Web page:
Belt-Road-Initiative delivers beneficial dividends to SCO member-states

Our Correspondent


Taking over the rotating presidency, China will hold this year’s Shanghai Cooperation Organization (SCO) summit in the coastal city of Qingdao, Shandong Province in June.
As a founding member of the SCO, China has consistently promoted practical cooperation and proposed initiatives conducive to all parties, such as the Belt and Road (B&R) Initiative proposed by Chinese President Xi Jinping in 2013, which has generated numerous tangible benefits to SCO member states.
China-proposed initiatives “bear profound strategic character,” SCO Secretary-General Rashid Alimov told Xinhua in a recent interview, stressing the importance of aligning the Initiative with the development strategies of each SCO member. Programs Reaping Benefits Over the past four years, a batch of major joint projects have been completed in SCO member states under the framework of B&R, including highways, railways, tunnels and electric power plants, which improve the cross-border logistics conditions and promotes the development capacity of the SCO countries.
In October 2017, in Kashgar of China’s Xinjiang Uygur Autonomous Region, a fleet of 50 trucks of a joint trade convoy carrying large containers started to roll along the China-Pakistan Economic Corridor (CPEC).
The containers carried by the fleet were shipped to the United Arab Emirates and other countries, marking the Gwadar port’s first export of containers to foreign destinations, and showing that the port has achieved the designated handling capacity.
Pakistani Prime Minister Nawaz Sharif said that CPEC is destined to transform the entire country and open up a world of possibilities not just for Pakistan but also for other Central Asian states. China and other member countries of the SCO have achieved positive outcomes in implementing the B&R Initiative, including closer trade ties, stronger mutual investment and increasing joint projects, according to Chinese Minister of Commerce Zhong Shan during last year’s SCO Summit held in Astana, capital of Kazakhstan.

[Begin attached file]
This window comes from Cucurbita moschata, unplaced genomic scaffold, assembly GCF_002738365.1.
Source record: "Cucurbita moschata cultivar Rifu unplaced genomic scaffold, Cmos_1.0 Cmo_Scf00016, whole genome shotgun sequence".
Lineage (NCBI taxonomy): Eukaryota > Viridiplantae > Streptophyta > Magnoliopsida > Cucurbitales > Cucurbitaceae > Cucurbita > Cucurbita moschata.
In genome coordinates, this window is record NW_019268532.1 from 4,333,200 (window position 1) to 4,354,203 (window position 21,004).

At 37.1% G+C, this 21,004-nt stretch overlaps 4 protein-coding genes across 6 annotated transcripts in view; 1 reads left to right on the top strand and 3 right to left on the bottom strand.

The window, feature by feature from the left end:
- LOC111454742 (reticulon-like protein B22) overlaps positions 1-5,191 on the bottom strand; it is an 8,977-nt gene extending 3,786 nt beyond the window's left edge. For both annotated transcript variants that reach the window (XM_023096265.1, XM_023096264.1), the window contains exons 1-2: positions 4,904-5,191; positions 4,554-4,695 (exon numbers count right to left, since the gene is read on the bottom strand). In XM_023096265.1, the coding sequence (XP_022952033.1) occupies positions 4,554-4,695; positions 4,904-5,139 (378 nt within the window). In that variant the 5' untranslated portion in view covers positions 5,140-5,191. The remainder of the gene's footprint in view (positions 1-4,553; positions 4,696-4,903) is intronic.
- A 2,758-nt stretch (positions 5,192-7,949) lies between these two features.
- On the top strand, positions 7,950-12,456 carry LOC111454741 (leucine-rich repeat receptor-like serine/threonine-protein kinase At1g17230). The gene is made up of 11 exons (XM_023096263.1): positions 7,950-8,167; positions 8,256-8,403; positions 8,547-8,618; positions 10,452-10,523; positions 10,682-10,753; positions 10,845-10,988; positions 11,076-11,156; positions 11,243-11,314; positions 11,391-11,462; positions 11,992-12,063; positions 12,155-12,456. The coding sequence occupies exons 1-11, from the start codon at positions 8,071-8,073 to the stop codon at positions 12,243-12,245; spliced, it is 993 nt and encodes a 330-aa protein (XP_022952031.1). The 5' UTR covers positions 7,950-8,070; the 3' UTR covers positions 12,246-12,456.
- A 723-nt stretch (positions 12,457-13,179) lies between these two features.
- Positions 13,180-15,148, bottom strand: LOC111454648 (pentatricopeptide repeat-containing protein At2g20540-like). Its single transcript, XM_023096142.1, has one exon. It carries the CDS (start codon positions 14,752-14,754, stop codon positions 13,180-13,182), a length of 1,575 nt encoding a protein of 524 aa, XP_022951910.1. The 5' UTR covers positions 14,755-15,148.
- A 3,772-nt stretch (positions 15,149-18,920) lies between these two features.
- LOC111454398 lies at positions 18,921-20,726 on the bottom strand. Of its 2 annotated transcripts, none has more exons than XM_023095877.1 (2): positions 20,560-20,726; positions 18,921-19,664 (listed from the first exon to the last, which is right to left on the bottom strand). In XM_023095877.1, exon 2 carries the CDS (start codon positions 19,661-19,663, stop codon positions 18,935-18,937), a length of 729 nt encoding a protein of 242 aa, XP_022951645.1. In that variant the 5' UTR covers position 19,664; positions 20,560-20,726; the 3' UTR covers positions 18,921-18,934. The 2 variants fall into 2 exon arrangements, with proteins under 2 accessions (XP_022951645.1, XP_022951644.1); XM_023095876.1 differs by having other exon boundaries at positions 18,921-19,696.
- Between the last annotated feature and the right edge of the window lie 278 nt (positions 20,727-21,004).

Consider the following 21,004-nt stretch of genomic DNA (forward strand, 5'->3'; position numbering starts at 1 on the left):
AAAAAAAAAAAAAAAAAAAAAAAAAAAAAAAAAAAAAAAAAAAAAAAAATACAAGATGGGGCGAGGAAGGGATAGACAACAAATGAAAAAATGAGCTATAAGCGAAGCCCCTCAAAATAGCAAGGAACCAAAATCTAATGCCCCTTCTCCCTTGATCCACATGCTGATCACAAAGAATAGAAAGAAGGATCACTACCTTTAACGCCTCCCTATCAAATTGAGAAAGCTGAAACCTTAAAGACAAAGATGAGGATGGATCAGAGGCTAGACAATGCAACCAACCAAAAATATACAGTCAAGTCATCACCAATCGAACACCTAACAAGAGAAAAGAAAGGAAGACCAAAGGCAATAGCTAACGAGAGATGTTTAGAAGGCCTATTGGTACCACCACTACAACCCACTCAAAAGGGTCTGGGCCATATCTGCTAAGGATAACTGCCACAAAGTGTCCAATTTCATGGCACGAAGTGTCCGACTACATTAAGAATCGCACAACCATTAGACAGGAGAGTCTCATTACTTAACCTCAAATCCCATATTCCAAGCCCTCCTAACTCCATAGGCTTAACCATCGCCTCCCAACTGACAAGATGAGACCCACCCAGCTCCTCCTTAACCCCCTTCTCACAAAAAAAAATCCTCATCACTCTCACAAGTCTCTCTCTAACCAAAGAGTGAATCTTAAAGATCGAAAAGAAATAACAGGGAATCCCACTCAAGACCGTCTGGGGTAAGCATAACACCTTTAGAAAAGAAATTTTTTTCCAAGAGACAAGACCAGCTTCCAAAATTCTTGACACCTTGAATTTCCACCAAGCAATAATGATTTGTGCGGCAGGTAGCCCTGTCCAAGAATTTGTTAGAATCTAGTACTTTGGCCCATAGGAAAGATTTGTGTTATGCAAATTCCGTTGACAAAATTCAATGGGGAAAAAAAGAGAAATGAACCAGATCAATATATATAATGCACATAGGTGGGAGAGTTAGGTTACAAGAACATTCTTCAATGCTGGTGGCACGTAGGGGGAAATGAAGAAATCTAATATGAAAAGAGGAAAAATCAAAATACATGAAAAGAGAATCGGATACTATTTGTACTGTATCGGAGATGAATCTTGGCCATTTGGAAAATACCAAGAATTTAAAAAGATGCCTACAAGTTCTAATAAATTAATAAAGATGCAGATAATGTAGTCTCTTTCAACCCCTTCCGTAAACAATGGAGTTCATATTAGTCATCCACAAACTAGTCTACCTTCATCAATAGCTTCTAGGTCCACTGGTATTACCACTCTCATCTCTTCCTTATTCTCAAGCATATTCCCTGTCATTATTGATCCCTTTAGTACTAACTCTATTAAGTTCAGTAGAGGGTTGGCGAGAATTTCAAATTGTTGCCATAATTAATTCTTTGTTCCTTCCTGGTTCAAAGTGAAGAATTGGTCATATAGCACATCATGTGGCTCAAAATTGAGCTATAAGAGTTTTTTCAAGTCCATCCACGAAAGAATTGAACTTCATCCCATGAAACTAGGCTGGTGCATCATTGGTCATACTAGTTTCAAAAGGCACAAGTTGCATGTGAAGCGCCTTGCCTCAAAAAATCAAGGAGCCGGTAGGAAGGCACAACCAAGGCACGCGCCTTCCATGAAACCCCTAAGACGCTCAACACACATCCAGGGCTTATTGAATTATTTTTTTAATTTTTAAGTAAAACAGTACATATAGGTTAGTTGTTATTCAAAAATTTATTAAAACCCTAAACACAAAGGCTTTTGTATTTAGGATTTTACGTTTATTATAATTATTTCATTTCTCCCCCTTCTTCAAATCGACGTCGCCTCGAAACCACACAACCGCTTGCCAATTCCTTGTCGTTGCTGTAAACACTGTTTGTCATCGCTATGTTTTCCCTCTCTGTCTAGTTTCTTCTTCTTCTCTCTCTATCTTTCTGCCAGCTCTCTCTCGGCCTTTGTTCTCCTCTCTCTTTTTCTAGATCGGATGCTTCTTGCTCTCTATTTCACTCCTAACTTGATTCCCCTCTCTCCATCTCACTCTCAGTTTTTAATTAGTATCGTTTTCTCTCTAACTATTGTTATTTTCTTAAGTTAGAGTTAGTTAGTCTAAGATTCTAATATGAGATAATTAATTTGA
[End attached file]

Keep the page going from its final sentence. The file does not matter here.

Mutual investment has been growing steadily, with China’s non-financial direct investment in other SCO member countries as of April 2017 amounting to 74.2 billion U.S. dollars and investment in the ‘reverse direction’ totaling 1.09 billion U.S. dollars, according to Zhong.
China has also built a total of 21 economic and trade cooperation zones within the territory of the SCO countries, making contributions to expanding local employment and increasing tax incomes.
In Cambodia, the Sihanoukville Special Economic Zone has attracted hundreds of enterprises, providing a model of China-Cambodia cooperation under the B&R Initiative.
In Myanmar, a consortium of six foreign companies led by China’s CITIC has won two bids to build an industrial park and a deep-sea port in the Kyaukpyu Special Economic Zone in Rakhine State, which will improve the country’s infrastructure, local employment and livelihood.
More Positive Role For Sco After the admission of India and Pakistan in 2017, the SCO has become a comprehensive regional organization with the largest geographic and demographic coverage, with 44 percent of the world’s population. “It will surely play a more positive role in the regional and international affairs,” said Chinese Foreign Ministry spokesperson Hua Chunying on April 24.
On the same day, SCO foreign ministers agreed at a meeting that they will “enhance solidarity and mutual trust, deepen cooperation across the board, and build a new type of international relations featuring mutual trust, equity, justice and win-win cooperation and a community with a shared future for all mankind,” according to Hua.

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